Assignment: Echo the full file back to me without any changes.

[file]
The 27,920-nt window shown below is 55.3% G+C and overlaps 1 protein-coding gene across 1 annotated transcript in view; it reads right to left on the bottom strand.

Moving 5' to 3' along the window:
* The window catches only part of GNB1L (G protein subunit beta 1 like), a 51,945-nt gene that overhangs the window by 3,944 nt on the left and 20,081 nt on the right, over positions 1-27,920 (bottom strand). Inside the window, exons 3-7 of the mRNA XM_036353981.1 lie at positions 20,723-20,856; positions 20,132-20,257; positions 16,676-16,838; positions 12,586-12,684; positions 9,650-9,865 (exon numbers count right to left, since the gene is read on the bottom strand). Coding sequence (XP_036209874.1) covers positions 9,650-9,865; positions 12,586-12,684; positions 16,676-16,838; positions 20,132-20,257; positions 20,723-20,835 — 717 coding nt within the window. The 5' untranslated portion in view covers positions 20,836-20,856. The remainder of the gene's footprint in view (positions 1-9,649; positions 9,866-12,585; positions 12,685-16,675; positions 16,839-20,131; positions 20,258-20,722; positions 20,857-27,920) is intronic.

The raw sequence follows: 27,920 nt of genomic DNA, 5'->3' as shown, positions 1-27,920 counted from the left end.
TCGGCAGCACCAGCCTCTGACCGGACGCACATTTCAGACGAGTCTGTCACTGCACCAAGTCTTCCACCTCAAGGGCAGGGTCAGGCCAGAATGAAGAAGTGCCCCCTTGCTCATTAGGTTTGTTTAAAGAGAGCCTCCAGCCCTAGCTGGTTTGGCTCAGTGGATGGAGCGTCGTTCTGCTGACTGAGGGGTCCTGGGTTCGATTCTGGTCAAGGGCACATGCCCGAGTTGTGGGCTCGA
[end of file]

The 27,920-nt window shown below is 55.3% G+C and overlaps 1 protein-coding gene across 1 annotated transcript in view; it reads right to left on the bottom strand.

Moving 5' to 3' along the window:
* The window catches only part of GNB1L (G protein subunit beta 1 like), a 51,945-nt gene that overhangs the window by 3,944 nt on the left and 20,081 nt on the right, over positions 1-27,920 (bottom strand). Inside the window, exons 3-7 of the mRNA XM_036353981.1 lie at positions 20,723-20,856; positions 20,132-20,257; positions 16,676-16,838; positions 12,586-12,684; positions 9,650-9,865 (exon numbers count right to left, since the gene is read on the bottom strand). Coding sequence (XP_036209874.1) covers positions 9,650-9,865; positions 12,586-12,684; positions 16,676-16,838; positions 20,132-20,257; positions 20,723-20,835 — 717 coding nt within the window. The 5' untranslated portion in view covers positions 20,836-20,856. The remainder of the gene's footprint in view (positions 1-9,649; positions 9,866-12,585; positions 12,685-16,675; positions 16,839-20,131; positions 20,258-20,722; positions 20,857-27,920) is intronic.

The raw sequence follows: 27,920 nt of genomic DNA, 5'->3' as shown, positions 1-27,920 counted from the left end.
TCGGCAGCACCAGCCTCTGACCGGACGCACATTTCAGACGAGTCTGTCACTGCACCAAGTCTTCCACCTCAAGGGCAGGGTCAGGCCAGAATGAAGAAGTGCCCCCTTGCTCATTAGGTTTGTTTAAAGAGAGCCTCCAGCCCTAGCTGGTTTGGCTCAGTGGATGGAGCGTCGTTCTGCTGACTGAGGGGTCCTGGGTTCGATTCTGGTCAAGGGCACATGCCCGAGTTGTGGGCTCGA